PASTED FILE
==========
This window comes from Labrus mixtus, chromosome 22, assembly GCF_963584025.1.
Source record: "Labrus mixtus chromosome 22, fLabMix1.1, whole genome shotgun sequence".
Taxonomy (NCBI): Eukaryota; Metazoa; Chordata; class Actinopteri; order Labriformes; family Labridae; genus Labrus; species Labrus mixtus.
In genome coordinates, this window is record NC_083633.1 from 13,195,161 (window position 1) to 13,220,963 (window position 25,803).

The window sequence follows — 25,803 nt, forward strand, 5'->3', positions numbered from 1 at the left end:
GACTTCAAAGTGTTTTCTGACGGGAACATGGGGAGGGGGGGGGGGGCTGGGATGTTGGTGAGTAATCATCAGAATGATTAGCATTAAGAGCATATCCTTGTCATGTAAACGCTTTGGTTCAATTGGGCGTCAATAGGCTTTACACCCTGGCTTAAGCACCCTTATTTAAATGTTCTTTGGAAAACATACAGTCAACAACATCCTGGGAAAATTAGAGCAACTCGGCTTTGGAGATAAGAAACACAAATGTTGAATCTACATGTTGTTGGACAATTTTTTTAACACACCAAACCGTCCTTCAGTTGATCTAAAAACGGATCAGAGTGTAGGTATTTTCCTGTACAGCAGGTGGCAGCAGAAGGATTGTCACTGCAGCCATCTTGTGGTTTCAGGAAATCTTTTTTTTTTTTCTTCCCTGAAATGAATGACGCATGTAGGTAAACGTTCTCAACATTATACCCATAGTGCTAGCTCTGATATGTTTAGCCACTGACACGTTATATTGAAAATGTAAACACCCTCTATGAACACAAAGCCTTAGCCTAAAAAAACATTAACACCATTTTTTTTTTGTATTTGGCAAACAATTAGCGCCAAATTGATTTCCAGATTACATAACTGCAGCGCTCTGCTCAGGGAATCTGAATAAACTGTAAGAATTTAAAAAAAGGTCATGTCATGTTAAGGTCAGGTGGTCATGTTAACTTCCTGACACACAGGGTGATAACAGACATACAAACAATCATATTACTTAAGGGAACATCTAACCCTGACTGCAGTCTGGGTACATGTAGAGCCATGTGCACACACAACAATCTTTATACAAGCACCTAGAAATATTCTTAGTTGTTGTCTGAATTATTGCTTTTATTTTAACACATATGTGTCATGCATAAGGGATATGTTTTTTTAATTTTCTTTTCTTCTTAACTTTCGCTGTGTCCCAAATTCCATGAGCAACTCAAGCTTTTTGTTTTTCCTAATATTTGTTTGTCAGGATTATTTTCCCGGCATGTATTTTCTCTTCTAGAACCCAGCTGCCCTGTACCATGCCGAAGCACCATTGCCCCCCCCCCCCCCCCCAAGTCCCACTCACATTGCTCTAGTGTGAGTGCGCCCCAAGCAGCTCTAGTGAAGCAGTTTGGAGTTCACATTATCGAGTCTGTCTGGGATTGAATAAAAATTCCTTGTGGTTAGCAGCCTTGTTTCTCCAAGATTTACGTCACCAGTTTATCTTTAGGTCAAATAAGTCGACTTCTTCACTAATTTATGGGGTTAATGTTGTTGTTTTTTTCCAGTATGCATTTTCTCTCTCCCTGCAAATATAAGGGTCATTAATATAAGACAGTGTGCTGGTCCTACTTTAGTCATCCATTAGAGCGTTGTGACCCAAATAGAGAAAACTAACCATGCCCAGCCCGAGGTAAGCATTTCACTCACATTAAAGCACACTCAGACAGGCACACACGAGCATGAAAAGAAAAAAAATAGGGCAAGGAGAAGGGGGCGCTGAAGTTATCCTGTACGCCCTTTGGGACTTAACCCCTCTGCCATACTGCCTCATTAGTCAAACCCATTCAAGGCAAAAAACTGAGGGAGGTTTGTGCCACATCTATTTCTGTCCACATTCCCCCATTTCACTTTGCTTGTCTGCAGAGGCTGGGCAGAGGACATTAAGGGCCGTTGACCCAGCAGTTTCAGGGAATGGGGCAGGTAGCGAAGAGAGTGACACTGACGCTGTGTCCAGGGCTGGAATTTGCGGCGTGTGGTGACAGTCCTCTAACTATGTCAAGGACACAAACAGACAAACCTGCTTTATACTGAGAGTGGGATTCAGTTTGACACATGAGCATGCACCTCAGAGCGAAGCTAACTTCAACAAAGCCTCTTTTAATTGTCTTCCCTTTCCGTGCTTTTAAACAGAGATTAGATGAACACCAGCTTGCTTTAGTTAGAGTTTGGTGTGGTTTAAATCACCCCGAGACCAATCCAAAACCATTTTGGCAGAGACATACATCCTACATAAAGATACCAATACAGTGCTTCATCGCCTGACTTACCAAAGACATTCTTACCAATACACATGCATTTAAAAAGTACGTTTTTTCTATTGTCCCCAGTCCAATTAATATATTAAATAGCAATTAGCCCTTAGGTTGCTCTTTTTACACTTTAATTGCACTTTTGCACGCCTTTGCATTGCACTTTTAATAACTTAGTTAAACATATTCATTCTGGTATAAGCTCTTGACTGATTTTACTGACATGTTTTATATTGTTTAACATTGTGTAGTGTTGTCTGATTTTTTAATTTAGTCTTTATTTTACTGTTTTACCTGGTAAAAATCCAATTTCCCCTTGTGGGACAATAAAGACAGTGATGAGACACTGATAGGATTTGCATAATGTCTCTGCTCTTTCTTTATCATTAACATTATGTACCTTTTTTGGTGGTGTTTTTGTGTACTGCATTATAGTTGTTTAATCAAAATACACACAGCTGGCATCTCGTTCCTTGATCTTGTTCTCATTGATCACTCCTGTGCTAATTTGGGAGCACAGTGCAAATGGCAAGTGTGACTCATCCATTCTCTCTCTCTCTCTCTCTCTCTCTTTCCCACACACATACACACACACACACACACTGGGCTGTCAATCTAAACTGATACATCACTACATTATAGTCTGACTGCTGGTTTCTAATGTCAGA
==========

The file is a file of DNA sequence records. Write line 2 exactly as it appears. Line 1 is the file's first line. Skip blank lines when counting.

Source record: "Labrus mixtus chromosome 22, fLabMix1.1, whole genome shotgun sequence".